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I, therefore, need Sh1.2 million to finish up my dream project. How can I achieve this without going into debt again?
My name is Josh. I earn Sh60,000 each month. I spend as follows per month: rent of Sh9,000, shopping Sh2,500 per month, grocery of Sh1,500, fuel Sh12,000, electricity bill Sh1,000, miscellaneous Sh3500, savings Sh30,000 in a bank. I have just finished paying my car loan. I have been five months free from debt and have saved Sh120,000. My dream is to buy a piece of land and build a 2-bedroom house. The total cost of land is Sh600,000 and the cost of building is Sh600,000. I, therefore, need Sh1.2 million to finish up my dream project. How can I achieve this without going into debt again? Is it possible to achieve this in 24 months?
Benjamin Cheruiyot – the Engagement Lead at Abojani Investments, a personal finance and investments advisory firm
I commend you for keeping basic costs low. At Sh9,000, your rent cost is only 15 percent of your net earnings, against the recommended maximum of 20 percent of earnings. My only concern is the high amount of fuel costs. At Sh12,000 monthly, you’re spending 20 percent of your total earnings on fuel alone. Unless your job involves frequent mobility at your expense, you could explore public transport sometimes to cut fuel costs. If it’s a lot of weekend travel, you may need to seek alternative travel options. You might also want to turn your vehicle into an income-generating asset rather than a liability— taxi-hailing services, carpooling, and weekend car-boot sales.
With such an aggressive personal development target of purchasing land and building within two years, you need every shilling to reduce the wait and ensure you work within the timeline you desire. However, saving 50 per cent of your net earnings is a remarkable fete. You need to find avenues that avail great utilisation of the compounding power of interests.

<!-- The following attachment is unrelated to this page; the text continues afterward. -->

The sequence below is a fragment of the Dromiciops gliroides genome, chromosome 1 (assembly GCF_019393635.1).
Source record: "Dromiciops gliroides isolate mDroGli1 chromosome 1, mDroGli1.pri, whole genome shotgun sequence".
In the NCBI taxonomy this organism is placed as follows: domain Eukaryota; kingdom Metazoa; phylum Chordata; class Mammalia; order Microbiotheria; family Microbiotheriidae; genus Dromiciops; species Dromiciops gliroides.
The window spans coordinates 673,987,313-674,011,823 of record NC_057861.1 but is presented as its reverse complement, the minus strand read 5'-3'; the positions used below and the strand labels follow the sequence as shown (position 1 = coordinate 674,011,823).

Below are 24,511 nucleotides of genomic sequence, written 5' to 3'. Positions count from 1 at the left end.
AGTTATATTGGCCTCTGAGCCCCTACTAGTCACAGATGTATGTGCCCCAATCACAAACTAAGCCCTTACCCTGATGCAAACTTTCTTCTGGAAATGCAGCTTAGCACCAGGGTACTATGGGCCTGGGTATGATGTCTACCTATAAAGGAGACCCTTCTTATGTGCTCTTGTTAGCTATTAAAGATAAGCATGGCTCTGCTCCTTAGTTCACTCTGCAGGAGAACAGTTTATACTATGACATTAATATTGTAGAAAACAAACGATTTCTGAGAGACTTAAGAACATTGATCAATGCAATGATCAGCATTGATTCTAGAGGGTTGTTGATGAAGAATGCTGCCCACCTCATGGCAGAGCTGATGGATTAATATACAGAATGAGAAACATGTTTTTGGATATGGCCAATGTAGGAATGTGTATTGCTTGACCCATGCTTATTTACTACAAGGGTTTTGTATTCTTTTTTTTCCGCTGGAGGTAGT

Ideally, savings and investments of up to 50 percent of net earnings will grow your net worth. As you have taken the bank account route, saving Sh30,000 will add up to Sh720,000 after two years. This will amount to Sh840,000 in your account. Bank savings do not earn meaningful interest. You should move your savings to short-term options that generate “above inflation” return rates. These are money market funds, treasury bills that return interests between 10 to 11 percent per annum, and high-yield savings accounts with yields of 15 percebt per annum. A Sacco account with a reputable and licensed Sacco will also offer interests of 10 per cent and above annually.
You do not have any emergency savings. It is recommended that you have an emergency fund worth at least six months of your monthly expenses. In your case, that is at least Sh180,000.
Even before you commercialise your vehicle, basic fuel savings of Sh1,000 weekly will avail Sh4,000 monthly. These can be put in a money market fund account. An MMF is a collective investment scheme that typically invests in short-term instruments like fixed deposits, treasury bills and short-term treasury bonds. Its features are easy access to savings and daily earnings of interest. It is ideal as a parking lot for cash needed for future use. Savings of Sh4,000 will amount to at least Sh52,000 at 10 percent annual interest rate.
While saving bank saving will only realise Sh840,000 by March 2025, you will have a deficit of Sh360,000. Even then, inflationary costs will raise this to about Sh1.35 million. Transferring the Sh120,000 to a money market fund account and saving Sh30,000 monthly in a fund with annualised returns of 10 percent will yield Sh520,000 in the first year. By the end of the second year, this will amount to Sh880,000 with interests of Sh70,000. The accumulated amount will be Sh950,000. The balance of S400,000 can be sourced as a loan from your bank with monthly repayments of Sh14,000 in 36 months.
While you can execute the project to some extent through savings only, delayed completion will cost you more in time and convenience. To effectively achieve this without a loan, you may need to extend the timeline by another nine months. This may be advisable to avoid incurring interest from loans.
Despite your reservations towards taking a loan, SACCOs are a great avenue. Saving Sh30,000 monthly in a SACCO will amount to Sh720,000 in two years. Net interest on deposits will amount to Sh105,000. With Sh825,000 you would qualify for a loan up to 3X the amount. Your repayment ability will determine the amount you can comfortably borrow.
As you look towards the realisation of this plot and house project, also consider other family goals like education insurance for your children. Your income should be a springboard to financial stability in the near future.
If you have any money problems, send us an email at [email protected] and leave your number for contact. Money questions will be answered in this column.